US stocks soared on the first trading day of 2013 after Washington lawmakers managed to reach a deal at the eleventh hour to avert the so-called fiscal cliff of automatic tax hikes and spending cuts.
“We are happy that we are halfway home to fixing the fiscal cliff; we figured out the revenue side and delayed the spending side,” commented Art Hogan, market strategist at Lazard Capital Markets, according to MarketWatch
The Nasdaq Composite
(INDEXNASDAQ:.IXIC) was up 2.14% to 3,084.05 points on robust trading volume of 922.50 million as of 12:04 p.m. EST.
Tech stocks joined the fiscal cliff solution-induced rally. Apple
(NASDAQ:AAPL) rose 1.87% to $542.15 even though Raymond James lowered its price target on the stock to $690 from $700. It was reported earlier that the Cupertino, California-based company has launched hardware testing for the iPhone 6. Apple has also begin the testing of its iOS 7 operating system, according to Reuters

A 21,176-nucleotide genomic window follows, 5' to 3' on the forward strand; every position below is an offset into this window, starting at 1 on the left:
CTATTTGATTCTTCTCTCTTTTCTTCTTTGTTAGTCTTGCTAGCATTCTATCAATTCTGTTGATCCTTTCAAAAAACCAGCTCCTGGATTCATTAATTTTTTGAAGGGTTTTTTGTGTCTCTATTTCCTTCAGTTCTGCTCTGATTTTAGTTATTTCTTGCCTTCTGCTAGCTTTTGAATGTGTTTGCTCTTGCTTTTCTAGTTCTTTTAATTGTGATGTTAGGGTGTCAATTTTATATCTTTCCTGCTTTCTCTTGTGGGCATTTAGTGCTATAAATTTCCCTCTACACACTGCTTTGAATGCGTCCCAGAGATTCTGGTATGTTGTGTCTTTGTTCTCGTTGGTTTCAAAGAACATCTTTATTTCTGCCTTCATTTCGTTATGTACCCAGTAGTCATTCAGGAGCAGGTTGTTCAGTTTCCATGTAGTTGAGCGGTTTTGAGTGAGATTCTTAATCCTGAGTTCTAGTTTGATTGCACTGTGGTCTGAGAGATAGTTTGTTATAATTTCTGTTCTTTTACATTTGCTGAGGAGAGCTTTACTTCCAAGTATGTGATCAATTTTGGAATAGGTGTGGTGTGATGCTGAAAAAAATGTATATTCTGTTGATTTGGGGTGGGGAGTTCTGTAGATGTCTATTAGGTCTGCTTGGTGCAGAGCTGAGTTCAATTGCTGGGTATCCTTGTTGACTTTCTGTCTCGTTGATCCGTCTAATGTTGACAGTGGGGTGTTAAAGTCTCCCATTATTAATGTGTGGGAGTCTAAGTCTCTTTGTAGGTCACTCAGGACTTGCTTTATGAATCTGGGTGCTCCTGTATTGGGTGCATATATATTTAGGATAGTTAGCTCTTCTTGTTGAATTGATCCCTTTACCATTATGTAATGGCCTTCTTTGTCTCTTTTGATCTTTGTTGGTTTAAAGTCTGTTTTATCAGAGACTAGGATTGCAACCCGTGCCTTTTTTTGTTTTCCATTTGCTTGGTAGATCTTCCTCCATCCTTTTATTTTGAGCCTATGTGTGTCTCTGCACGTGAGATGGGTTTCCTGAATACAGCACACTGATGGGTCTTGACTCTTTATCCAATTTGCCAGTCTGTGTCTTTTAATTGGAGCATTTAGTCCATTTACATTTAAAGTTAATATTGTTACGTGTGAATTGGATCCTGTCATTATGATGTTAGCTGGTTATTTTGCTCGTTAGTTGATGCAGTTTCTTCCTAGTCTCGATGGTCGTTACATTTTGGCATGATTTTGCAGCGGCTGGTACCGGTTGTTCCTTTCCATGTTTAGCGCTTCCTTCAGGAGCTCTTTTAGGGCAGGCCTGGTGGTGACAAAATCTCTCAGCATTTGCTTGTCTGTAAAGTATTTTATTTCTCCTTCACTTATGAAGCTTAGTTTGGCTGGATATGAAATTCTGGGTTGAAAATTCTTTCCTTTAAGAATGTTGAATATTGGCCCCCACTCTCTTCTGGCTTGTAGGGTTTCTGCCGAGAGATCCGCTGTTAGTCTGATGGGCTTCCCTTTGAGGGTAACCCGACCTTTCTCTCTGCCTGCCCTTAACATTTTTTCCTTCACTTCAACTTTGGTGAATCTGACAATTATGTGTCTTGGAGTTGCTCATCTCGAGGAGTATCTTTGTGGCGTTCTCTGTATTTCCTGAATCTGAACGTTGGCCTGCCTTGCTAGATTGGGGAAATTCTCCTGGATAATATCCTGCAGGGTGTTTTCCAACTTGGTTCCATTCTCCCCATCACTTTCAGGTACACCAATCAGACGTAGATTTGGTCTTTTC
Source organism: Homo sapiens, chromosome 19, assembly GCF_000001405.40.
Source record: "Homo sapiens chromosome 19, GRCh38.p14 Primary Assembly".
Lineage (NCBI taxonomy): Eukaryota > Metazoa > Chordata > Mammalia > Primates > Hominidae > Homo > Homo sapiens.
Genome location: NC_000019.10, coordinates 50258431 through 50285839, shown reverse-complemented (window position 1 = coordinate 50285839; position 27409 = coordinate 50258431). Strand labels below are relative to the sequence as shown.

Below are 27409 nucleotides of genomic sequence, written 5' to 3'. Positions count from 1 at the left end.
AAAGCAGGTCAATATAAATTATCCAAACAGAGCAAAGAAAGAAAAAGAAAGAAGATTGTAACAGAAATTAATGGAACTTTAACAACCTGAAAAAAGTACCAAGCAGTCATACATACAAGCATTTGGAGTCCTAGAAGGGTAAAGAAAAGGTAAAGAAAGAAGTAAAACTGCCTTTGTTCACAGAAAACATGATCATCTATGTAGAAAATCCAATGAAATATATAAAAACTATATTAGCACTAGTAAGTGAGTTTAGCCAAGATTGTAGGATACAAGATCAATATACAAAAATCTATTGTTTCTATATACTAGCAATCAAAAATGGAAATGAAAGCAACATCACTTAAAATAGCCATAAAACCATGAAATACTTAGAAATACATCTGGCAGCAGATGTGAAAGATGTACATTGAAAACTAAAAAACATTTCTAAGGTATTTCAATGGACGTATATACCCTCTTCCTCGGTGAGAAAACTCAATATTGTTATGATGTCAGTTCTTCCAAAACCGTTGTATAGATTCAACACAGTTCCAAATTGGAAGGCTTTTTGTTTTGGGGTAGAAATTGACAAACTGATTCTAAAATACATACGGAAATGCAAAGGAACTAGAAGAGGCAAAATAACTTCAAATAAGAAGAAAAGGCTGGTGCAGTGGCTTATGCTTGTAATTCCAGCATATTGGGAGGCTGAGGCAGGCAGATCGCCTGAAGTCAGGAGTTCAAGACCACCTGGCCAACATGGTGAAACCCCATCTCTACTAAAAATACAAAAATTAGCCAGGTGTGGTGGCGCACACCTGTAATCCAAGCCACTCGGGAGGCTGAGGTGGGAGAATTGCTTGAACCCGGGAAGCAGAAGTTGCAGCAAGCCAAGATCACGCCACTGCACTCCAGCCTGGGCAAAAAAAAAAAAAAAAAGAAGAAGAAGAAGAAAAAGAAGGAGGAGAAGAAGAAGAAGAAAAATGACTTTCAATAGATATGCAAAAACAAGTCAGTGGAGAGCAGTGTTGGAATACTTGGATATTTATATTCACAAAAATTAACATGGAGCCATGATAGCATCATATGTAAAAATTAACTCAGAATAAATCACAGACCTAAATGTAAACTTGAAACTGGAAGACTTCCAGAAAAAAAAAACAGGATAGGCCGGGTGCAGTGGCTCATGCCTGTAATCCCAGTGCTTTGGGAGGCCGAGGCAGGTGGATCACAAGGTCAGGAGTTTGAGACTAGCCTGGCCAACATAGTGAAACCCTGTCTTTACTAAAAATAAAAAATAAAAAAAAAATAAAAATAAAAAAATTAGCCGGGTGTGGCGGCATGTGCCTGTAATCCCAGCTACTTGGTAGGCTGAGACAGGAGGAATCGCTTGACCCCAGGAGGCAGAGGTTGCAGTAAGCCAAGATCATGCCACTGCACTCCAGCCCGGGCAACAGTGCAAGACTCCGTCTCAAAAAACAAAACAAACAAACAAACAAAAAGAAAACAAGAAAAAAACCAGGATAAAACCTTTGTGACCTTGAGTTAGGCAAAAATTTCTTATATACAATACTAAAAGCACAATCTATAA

(NASDAQ:FB) also jumped a sharp 4.92% to $27.93. Earlier, Cowen & Co. analyst John Blackledge initiated coverage on the stock with Neutral, saying that Facebook would have some 1.7 billion users by 2018.
The Philadelphia Semiconductor Index
(INDEXNASDAQ:SOX) was up 3.12% and the Morgan Stanley High Tech 35 Index
(INDEXNYSEGIS:MSH) advanced 2.16
(NASDAQ:ZIP) soared 48.42% to $12.23 after news that it would be acquired by Avis
(NASDAQ:AVIS) (+4.74%) for some $500 million, or $12.25 a share, in cash. That represents a 49% premium to Zipcar’s Dec 31 closing price.
Sirius XM Radio
(NASDAQ:SIRI) also advanced 3.98% to $3.01.
Shares of food companies unsurprisingly rose too, with investors believing that with tax cuts for the middle class made permanent by the fiscal cliff agreement, US consumers will be more willing to increase their food spending.
(NASDAQ:MDLZ) (+4.43%), General Mills
(NYSE:GIS) (+1.41), and Tyson Foods
(NYSE:TSN) (+1.86%) were among the food stocks that jumped today.
Stocks that were in the red on the day included Marvell Technology
(NASDAQ:MRVL) (-7.25%), which continued to struggle a week after a federal jury ordered the company to pay close to $1.2 billion in patent-infringement damages to Carnegie Mellon University.
No positions in stocks mentioned.
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